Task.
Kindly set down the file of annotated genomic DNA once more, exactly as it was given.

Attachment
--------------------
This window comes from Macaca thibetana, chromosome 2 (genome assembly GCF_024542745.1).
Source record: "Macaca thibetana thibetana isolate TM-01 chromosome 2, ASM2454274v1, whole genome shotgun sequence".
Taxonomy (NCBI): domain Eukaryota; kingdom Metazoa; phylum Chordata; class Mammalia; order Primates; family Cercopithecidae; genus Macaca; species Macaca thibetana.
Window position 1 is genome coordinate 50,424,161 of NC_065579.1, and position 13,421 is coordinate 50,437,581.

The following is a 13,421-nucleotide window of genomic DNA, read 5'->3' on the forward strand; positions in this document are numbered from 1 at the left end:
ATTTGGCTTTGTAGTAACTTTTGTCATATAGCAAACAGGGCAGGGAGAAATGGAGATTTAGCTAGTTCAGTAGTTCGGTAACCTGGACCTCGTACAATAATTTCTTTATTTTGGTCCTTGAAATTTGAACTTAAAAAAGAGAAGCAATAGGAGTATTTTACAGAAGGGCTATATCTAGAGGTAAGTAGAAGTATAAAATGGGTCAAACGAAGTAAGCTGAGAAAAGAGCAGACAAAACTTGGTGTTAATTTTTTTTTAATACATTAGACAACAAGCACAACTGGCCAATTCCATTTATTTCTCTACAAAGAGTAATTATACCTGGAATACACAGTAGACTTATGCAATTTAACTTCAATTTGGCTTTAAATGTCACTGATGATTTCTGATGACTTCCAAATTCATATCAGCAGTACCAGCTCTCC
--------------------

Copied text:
This window comes from Macaca thibetana, chromosome 2 (genome assembly GCF_024542745.1).
Source record: "Macaca thibetana thibetana isolate TM-01 chromosome 2, ASM2454274v1, whole genome shotgun sequence".
Taxonomy (NCBI): domain Eukaryota; kingdom Metazoa; phylum Chordata; class Mammalia; order Primates; family Cercopithecidae; genus Macaca; species Macaca thibetana.
Window position 1 is genome coordinate 50,424,161 of NC_065579.1, and position 13,421 is coordinate 50,437,581.

The following is a 13,421-nucleotide window of genomic DNA, read 5'->3' on the forward strand; positions in this document are numbered from 1 at the left end:
ATTTGGCTTTGTAGTAACTTTTGTCATATAGCAAACAGGGCAGGGAGAAATGGAGATTTAGCTAGTTCAGTAGTTCGGTAACCTGGACCTCGTACAATAATTTCTTTATTTTGGTCCTTGAAATTTGAACTTAAAAAAGAGAAGCAATAGGAGTATTTTACAGAAGGGCTATATCTAGAGGTAAGTAGAAGTATAAAATGGGTCAAACGAAGTAAGCTGAGAAAAGAGCAGACAAAACTTGGTGTTAATTTTTTTTTAATACATTAGACAACAAGCACAACTGGCCAATTCCATTTATTTCTCTACAAAGAGTAATTATACCTGGAATACACAGTAGACTTATGCAATTTAACTTCAATTTGGCTTTAAATGTCACTGATGATTTCTGATGACTTCCAAATTCATATCAGCAGTACCAGCTCTCC